By Samantha Buechner and Michael Ellis
November 3, 2011
On October 17, Newsweek released its third annual US and global Green Rankings. With a more durable methodology than in prior years, the rankings are beginning to influence corporate behavior and disclosure.
There are a couple of issues with the rankings that Newsweek should address, however, regarding a false sense of accuracy and cross-industry comparisons. These issues are not unique to Newsweek's rankings. Yet with the broadest exposure to consumers among sustainability rankings, improvements by Newsweek would improve other rankings too.
Newsweek's methodology, supported by detailed analysis from research partners Trucost and Sustainalytics, is described here in detail. In brief, the ultimate "green score" used to determine rankings for 500 U.S. and 500 global companies comprises a weighted average of environmental impact, environmental management, and disclosure scores.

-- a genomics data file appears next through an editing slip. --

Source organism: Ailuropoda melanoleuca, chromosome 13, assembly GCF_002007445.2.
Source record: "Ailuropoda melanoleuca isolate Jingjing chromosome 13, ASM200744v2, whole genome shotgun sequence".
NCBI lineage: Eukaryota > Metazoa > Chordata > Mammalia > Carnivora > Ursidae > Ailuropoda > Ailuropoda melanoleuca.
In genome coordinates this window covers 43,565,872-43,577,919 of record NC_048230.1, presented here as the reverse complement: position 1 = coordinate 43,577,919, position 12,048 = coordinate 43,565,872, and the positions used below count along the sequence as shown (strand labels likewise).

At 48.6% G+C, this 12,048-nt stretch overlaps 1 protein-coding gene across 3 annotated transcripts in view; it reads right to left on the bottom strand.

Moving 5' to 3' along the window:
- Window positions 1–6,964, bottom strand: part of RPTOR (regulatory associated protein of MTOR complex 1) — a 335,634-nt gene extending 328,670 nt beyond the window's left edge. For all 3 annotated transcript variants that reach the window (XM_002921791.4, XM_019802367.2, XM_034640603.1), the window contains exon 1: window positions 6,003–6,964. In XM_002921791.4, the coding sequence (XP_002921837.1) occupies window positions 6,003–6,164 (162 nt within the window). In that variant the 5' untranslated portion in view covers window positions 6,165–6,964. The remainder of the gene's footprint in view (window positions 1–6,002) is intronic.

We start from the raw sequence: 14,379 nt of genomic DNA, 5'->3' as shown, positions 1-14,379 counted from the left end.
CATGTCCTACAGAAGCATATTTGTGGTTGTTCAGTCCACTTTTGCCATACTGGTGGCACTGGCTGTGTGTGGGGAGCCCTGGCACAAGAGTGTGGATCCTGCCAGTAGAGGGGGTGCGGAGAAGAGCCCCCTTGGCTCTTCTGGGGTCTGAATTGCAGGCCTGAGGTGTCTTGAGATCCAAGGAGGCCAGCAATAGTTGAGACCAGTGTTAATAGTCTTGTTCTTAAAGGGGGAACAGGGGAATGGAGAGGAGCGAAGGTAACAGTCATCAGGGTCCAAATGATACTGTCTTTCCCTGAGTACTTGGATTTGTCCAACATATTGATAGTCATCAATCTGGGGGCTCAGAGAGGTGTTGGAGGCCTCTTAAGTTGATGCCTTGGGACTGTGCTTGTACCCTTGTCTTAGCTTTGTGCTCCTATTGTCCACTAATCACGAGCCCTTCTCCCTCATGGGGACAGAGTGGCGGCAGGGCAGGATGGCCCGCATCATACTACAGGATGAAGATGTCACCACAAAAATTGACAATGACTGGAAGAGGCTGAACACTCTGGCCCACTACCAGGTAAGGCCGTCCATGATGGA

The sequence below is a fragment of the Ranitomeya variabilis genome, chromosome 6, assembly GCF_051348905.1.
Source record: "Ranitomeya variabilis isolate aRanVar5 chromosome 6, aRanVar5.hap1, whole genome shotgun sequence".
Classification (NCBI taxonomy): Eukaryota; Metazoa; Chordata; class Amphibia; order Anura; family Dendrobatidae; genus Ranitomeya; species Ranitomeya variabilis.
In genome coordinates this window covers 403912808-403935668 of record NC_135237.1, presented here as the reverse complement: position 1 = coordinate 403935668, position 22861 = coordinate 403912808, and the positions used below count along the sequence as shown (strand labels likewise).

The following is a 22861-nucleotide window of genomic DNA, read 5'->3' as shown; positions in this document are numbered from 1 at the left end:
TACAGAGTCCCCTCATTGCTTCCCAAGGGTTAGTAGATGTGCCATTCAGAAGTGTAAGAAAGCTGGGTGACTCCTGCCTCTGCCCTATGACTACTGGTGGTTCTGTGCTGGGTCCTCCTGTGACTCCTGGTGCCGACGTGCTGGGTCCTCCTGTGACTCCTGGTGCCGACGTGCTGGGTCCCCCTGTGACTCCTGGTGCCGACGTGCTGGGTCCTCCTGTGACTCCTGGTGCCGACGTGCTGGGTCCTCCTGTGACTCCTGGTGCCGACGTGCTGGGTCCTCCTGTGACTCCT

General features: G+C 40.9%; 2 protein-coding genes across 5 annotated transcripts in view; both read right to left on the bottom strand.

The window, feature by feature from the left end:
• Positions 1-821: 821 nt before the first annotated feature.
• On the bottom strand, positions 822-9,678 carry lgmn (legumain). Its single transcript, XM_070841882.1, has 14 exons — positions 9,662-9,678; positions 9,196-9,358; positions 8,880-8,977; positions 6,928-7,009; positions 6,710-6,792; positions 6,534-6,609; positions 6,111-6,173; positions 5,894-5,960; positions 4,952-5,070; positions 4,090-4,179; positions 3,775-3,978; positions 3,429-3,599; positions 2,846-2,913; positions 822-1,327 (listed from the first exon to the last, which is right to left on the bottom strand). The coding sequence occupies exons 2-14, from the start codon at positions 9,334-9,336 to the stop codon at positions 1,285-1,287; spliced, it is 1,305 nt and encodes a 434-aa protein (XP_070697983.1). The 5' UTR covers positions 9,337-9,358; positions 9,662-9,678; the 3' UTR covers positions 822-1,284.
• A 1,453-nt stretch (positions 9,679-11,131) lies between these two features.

Last year, Newsweek reported its green score to four significant figures (e.g., 76.24). This year, just three (e.g., 76.2). Without reporting error, though, even three significant figures implies that there is a meaningful difference between Intel and Adobe, for example, whose scores differ by a tenth of a point.
Among other estimates, Trucost assigns a dollar value to the potential cost to society of damage to the environment from each company's practices. Attempting to do so is worthwhile but not possible to a high degree of certainty. The reported scores do not adequately reflect the compounding effect of multiple
Full article: GreenBiz